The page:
We’ve got good news that we would like to share with you. It concerns plant-based cosmetics whose popularity has been on the rise.
What is vegan cosmetics and how to recognise it?
Vegan cosmetics contain the fewest allergens while being extremely nourishing and nurturing. Ingredients originate from certified farms, plantations and makers. Vegan cosmetics support environmentally friendly production that employs more people than industrial factories. Products are often hand-made. Cosmetics with animal ingredients demand more and more factory farms where animals are bred in a different way than those for meat. There is enormous pressure on birth rate in order to produce more and more animals for slaughtering.
However, not every brand contains 100% plant-based ingredients. To make sure that a specific brand is truly vegan-friendly, watch out for ethical certificates on the label:
These are the most significant ones:
Products bearing the Vegan certificate have not been tested on animals and contain no animal ingredients. The certificate is granted by British organization Vegan Society and exists for both cosmetics and foodstuffs.
The V-Label is an internationally recognised, registered symbol for labelling vegan and vegetarian products and services. With the V-Label, companies promote transparency and clarity.
It is an unofficial label that is placed on products by producers themselves. It informs consumers that the products do not contain any ingredients whose acquisition would require a killing of an animal.
The only truly reliable certificate of non-testing is the internationally recognised Leaping Bunny that is awarded by the CCIC Cruelty-free organization. The standard offers a good system of controls and is available in two types – Humane Cosmetics Standard (HCS) and Humane Household Products Standard (HHPS). In Europe, it is used as the official sign of non-testing.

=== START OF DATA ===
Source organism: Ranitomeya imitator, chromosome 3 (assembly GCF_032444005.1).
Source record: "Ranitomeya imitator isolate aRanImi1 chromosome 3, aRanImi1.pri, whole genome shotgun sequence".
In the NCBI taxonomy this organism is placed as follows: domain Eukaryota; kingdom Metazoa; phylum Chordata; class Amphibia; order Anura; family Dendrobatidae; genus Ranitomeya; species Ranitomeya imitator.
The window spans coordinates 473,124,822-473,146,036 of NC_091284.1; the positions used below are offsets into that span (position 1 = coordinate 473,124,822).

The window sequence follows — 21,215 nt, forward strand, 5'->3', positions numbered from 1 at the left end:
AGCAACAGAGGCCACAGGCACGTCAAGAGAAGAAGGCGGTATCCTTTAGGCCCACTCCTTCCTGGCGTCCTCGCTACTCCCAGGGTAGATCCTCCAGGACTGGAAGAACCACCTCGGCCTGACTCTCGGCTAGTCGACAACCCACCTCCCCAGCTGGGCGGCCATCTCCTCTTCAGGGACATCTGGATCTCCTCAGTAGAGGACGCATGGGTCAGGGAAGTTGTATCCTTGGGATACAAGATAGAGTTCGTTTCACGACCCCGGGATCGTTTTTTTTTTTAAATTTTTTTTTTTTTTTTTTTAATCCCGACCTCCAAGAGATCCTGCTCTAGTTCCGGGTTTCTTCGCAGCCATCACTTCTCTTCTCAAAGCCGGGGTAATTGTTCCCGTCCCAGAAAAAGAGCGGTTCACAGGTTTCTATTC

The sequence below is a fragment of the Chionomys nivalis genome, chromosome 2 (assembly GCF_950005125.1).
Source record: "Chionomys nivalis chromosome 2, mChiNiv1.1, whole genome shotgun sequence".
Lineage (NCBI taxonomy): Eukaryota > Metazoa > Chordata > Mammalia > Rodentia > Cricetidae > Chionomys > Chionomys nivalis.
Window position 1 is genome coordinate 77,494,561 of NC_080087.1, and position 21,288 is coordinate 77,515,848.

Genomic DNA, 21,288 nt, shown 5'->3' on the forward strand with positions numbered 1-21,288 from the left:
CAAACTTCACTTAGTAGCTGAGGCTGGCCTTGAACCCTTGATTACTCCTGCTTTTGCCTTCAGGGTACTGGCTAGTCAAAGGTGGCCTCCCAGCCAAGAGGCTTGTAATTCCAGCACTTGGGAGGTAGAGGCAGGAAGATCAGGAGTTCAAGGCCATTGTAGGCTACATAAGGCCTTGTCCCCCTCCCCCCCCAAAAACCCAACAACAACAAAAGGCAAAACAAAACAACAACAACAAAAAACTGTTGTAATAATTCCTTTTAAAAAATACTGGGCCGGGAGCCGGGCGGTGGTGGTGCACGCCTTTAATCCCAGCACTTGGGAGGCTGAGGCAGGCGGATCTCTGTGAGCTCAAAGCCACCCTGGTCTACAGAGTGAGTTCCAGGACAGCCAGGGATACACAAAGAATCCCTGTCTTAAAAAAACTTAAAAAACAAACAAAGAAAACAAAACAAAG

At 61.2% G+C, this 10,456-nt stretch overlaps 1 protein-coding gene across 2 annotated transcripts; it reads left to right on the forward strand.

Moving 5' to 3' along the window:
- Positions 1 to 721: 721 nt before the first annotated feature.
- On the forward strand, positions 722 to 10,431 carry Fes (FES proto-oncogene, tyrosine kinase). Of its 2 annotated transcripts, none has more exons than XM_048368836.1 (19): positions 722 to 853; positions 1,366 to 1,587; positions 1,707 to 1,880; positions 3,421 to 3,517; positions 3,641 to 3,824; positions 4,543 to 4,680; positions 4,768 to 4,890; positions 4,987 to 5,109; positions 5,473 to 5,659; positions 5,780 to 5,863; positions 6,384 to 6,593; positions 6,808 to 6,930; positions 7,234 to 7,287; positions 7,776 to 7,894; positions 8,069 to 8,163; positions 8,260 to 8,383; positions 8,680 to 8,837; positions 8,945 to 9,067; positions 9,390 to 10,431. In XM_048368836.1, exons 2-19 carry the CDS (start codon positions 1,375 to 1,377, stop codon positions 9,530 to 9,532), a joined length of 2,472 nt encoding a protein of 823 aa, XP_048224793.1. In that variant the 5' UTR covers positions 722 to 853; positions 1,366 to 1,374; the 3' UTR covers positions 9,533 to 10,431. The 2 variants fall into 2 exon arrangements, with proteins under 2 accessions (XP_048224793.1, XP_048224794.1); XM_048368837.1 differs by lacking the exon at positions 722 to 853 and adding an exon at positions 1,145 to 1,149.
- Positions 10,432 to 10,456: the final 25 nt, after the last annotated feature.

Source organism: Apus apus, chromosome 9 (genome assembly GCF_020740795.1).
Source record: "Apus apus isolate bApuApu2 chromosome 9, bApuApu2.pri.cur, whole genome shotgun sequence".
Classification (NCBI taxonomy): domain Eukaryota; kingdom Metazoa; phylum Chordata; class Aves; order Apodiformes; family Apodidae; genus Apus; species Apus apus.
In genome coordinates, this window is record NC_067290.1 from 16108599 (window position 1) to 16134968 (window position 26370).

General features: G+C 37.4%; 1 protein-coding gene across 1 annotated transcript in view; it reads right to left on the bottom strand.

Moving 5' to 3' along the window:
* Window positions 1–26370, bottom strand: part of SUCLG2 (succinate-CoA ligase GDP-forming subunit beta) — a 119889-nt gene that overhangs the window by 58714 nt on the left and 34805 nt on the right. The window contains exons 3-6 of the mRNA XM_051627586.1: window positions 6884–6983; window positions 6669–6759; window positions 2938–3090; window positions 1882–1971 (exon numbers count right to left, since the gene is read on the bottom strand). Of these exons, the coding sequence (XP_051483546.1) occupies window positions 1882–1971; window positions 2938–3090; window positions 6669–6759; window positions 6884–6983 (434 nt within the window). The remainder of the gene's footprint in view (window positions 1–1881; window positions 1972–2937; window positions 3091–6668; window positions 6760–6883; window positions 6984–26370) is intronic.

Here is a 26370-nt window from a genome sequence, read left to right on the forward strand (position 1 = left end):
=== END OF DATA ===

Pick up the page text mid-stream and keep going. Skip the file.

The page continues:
The cruelty-free certificate by PETA (People for the Ethical Treatment of Animals) is granted to products that contain no animal ingredients and are not tested on animals. The organization, however, does not check adherence to the required conditions.
A list of cosmetic brands that do not test their products on animals can be found e.g. here.
For your convenience, we have provided a summary of cheerful statistics confirming the popularity of cosmetics not tested on animals:
- Vegan cosmetics launches increased by 175% from July 2013 to June 2018.
- Superdrug’s own brand vegan cosmetics saw a 750% sale increase in January 2019.
- The sale of vegan prestige beauty products in the UK reported an increase of 38% in the 12-month period between February 2017 to end of January 2018.
- Beauty brands with cruelty-free certification account for 20% of the women’s face skincare and grew by 18% compared to the overall category which grew by only 7% in 2018.
- 6% of beauty and personal care products launched in the UK in 2016 carried a vegan claim, up from 4% of products launched in 2012. 2.6% of beauty and personal care products launched globally in 2016 carried a vegan claim, up from 2.1% of products launched in 2012. Of all beauty products with a vegan claim launched in the UK in 2016, 31% were skincare products, 29% colour cosmetics, 23% hair products, 13% soap and bath products, 2% fragrances and 2% deodorants.
- A Market Research Future report predicts a 6% growth in cruelty-free cosmetics in the years between 2017-2023.
What is your favourite vegan brand? Please share with us :-)
Have a nice day!